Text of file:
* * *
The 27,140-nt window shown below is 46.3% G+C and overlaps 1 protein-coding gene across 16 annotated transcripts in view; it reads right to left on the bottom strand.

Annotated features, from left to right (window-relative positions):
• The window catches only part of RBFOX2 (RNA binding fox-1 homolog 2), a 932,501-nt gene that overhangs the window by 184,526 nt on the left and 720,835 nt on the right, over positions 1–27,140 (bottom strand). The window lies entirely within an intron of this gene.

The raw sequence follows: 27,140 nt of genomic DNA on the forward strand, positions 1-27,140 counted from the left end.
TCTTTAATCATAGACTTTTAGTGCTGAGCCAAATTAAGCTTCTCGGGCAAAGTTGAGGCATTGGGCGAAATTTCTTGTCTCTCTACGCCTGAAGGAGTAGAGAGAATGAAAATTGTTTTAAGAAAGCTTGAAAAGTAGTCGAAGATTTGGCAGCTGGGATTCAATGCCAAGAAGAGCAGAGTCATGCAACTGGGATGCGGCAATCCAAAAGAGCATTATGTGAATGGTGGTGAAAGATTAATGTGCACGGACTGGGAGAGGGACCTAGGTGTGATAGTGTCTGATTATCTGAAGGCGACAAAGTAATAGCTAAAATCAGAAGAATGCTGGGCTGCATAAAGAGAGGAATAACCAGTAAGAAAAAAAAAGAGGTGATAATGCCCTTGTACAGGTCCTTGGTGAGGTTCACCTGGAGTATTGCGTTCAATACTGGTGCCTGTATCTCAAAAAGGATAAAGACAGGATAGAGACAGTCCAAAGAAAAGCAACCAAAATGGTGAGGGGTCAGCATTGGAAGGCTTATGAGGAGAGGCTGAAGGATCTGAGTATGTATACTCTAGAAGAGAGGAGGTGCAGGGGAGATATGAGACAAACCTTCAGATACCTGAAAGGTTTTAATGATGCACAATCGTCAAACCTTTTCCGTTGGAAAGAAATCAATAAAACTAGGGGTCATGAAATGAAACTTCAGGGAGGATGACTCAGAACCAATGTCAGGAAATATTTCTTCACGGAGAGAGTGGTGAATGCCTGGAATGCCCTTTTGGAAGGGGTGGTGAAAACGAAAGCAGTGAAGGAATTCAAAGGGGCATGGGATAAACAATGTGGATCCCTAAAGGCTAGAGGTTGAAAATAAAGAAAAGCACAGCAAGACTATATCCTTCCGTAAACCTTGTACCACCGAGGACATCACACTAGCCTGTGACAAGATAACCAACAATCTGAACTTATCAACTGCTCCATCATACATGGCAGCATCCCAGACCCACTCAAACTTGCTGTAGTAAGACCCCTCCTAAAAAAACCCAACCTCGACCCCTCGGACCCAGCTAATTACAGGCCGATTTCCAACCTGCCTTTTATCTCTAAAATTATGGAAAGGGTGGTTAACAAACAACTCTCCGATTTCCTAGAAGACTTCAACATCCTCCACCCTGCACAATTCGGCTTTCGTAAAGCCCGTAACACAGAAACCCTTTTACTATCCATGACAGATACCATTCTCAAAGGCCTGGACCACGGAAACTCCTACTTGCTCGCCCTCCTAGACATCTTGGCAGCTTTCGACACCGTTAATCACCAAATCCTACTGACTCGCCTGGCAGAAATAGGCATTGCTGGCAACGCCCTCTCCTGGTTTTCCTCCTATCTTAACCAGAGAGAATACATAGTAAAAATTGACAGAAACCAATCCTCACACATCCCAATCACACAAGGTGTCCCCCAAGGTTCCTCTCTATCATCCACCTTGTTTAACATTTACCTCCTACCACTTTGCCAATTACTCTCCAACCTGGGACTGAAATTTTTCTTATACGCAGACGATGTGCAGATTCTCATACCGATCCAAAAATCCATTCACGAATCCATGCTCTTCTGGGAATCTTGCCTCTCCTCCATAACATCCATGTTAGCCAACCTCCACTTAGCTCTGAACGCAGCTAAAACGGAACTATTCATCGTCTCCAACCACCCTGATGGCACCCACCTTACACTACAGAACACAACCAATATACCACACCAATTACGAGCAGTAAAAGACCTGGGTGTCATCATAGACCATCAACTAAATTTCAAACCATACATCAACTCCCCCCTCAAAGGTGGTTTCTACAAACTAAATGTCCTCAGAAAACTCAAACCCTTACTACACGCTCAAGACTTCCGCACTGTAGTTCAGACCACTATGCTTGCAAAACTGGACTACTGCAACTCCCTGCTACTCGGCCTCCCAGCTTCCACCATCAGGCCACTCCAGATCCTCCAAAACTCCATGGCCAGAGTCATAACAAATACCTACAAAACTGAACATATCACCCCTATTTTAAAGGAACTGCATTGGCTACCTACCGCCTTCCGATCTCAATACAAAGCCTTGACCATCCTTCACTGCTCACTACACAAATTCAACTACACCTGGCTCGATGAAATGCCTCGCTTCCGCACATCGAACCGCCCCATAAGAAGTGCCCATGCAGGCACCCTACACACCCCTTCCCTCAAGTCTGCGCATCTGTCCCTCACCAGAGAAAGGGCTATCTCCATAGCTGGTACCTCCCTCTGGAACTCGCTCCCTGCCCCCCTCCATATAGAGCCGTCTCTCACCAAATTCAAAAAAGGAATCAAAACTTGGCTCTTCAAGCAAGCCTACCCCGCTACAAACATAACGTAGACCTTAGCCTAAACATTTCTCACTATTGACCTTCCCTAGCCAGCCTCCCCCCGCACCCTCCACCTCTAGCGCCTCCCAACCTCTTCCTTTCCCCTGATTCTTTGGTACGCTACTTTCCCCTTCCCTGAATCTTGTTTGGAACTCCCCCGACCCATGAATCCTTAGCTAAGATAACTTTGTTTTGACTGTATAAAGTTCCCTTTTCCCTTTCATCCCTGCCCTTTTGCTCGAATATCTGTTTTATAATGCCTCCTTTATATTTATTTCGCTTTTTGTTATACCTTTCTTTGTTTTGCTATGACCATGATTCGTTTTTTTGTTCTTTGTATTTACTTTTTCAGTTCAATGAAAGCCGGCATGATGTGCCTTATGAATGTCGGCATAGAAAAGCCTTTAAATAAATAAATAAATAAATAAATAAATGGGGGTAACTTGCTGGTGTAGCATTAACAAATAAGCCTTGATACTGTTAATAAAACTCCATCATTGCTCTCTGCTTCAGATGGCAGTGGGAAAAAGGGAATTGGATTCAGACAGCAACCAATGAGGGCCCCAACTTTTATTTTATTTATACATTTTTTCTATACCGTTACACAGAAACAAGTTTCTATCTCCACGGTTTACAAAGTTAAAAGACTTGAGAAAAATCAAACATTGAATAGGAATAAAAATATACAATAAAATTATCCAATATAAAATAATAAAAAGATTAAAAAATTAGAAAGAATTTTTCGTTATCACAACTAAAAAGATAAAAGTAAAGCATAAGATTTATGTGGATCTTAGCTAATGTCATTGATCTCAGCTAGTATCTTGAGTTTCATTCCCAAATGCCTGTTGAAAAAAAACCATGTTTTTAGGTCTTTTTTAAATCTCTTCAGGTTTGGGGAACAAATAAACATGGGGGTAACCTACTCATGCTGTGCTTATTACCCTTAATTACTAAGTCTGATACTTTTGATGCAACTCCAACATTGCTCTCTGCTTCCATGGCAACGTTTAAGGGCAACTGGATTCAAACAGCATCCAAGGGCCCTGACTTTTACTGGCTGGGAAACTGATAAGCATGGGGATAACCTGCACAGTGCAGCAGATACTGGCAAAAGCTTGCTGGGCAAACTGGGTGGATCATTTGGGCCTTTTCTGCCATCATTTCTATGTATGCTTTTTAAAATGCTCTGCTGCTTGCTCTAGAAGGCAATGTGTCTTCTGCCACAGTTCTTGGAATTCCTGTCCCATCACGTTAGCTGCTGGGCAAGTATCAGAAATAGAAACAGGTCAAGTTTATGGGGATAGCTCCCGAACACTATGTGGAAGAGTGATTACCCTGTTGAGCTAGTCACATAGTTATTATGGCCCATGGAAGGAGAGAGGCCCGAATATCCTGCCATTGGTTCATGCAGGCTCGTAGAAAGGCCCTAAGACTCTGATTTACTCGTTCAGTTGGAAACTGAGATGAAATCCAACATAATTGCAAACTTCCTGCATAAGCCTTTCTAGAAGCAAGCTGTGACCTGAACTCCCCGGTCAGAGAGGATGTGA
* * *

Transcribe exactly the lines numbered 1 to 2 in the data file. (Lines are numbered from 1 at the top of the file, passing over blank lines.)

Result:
The 27,140-nt window shown below is 46.3% G+C and overlaps 1 protein-coding gene across 16 annotated transcripts in view; it reads right to left on the bottom strand.

Annotated features, from left to right (window-relative positions):